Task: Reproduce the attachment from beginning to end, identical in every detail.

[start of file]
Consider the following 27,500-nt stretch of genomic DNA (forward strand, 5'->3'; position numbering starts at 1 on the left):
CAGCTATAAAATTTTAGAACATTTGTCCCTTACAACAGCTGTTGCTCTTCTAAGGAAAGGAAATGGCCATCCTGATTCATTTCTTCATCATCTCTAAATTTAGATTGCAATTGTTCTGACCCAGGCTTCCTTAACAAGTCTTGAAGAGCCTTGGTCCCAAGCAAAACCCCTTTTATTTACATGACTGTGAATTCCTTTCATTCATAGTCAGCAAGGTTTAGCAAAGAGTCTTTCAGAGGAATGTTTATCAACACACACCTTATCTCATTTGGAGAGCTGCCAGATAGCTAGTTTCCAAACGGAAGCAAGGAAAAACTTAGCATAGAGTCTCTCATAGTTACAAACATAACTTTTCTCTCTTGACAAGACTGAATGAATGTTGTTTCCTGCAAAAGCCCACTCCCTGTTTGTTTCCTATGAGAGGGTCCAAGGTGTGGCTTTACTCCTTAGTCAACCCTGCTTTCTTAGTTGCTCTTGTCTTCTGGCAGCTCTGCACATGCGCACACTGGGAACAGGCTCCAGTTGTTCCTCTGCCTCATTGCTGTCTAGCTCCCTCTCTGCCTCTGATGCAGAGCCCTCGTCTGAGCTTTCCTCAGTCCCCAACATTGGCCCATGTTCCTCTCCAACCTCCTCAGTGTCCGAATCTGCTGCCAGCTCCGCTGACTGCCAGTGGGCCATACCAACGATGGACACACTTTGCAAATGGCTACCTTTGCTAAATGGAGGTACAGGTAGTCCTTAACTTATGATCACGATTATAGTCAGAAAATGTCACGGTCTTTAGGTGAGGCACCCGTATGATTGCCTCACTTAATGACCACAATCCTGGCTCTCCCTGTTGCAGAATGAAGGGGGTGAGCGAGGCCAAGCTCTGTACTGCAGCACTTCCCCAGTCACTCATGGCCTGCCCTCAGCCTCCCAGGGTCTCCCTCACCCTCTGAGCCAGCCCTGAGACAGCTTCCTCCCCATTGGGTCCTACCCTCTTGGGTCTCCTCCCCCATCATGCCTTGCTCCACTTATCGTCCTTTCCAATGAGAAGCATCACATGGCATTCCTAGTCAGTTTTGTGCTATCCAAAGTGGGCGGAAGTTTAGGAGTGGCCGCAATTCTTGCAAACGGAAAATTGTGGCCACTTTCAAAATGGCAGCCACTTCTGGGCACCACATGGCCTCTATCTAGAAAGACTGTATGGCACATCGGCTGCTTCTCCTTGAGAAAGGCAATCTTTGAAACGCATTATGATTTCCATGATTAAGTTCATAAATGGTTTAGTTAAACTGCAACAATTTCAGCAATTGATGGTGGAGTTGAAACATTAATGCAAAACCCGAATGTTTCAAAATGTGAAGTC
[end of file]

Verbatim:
Consider the following 27,500-nt stretch of genomic DNA (forward strand, 5'->3'; position numbering starts at 1 on the left):
CAGCTATAAAATTTTAGAACATTTGTCCCTTACAACAGCTGTTGCTCTTCTAAGGAAAGGAAATGGCCATCCTGATTCATTTCTTCATCATCTCTAAATTTAGATTGCAATTGTTCTGACCCAGGCTTCCTTAACAAGTCTTGAAGAGCCTTGGTCCCAAGCAAAACCCCTTTTATTTACATGACTGTGAATTCCTTTCATTCATAGTCAGCAAGGTTTAGCAAAGAGTCTTTCAGAGGAATGTTTATCAACACACACCTTATCTCATTTGGAGAGCTGCCAGATAGCTAGTTTCCAAACGGAAGCAAGGAAAAACTTAGCATAGAGTCTCTCATAGTTACAAACATAACTTTTCTCTCTTGACAAGACTGAATGAATGTTGTTTCCTGCAAAAGCCCACTCCCTGTTTGTTTCCTATGAGAGGGTCCAAGGTGTGGCTTTACTCCTTAGTCAACCCTGCTTTCTTAGTTGCTCTTGTCTTCTGGCAGCTCTGCACATGCGCACACTGGGAACAGGCTCCAGTTGTTCCTCTGCCTCATTGCTGTCTAGCTCCCTCTCTGCCTCTGATGCAGAGCCCTCGTCTGAGCTTTCCTCAGTCCCCAACATTGGCCCATGTTCCTCTCCAACCTCCTCAGTGTCCGAATCTGCTGCCAGCTCCGCTGACTGCCAGTGGGCCATACCAACGATGGACACACTTTGCAAATGGCTACCTTTGCTAAATGGAGGTACAGGTAGTCCTTAACTTATGATCACGATTATAGTCAGAAAATGTCACGGTCTTTAGGTGAGGCACCCGTATGATTGCCTCACTTAATGACCACAATCCTGGCTCTCCCTGTTGCAGAATGAAGGGGGTGAGCGAGGCCAAGCTCTGTACTGCAGCACTTCCCCAGTCACTCATGGCCTGCCCTCAGCCTCCCAGGGTCTCCCTCACCCTCTGAGCCAGCCCTGAGACAGCTTCCTCCCCATTGGGTCCTACCCTCTTGGGTCTCCTCCCCCATCATGCCTTGCTCCACTTATCGTCCTTTCCAATGAGAAGCATCACATGGCATTCCTAGTCAGTTTTGTGCTATCCAAAGTGGGCGGAAGTTTAGGAGTGGCCGCAATTCTTGCAAACGGAAAATTGTGGCCACTTTCAAAATGGCAGCCACTTCTGGGCACCACATGGCCTCTATCTAGAAAGACTGTATGGCACATCGGCTGCTTCTCCTTGAGAAAGGCAATCTTTGAAACGCATTATGATTTCCATGATTAAGTTCATAAATGGTTTAGTTAAACTGCAACAATTTCAGCAATTGATGGTGGAGTTGAAACATTAATGCAAAACCCGAATGTTTCAAAATGTGAAGTC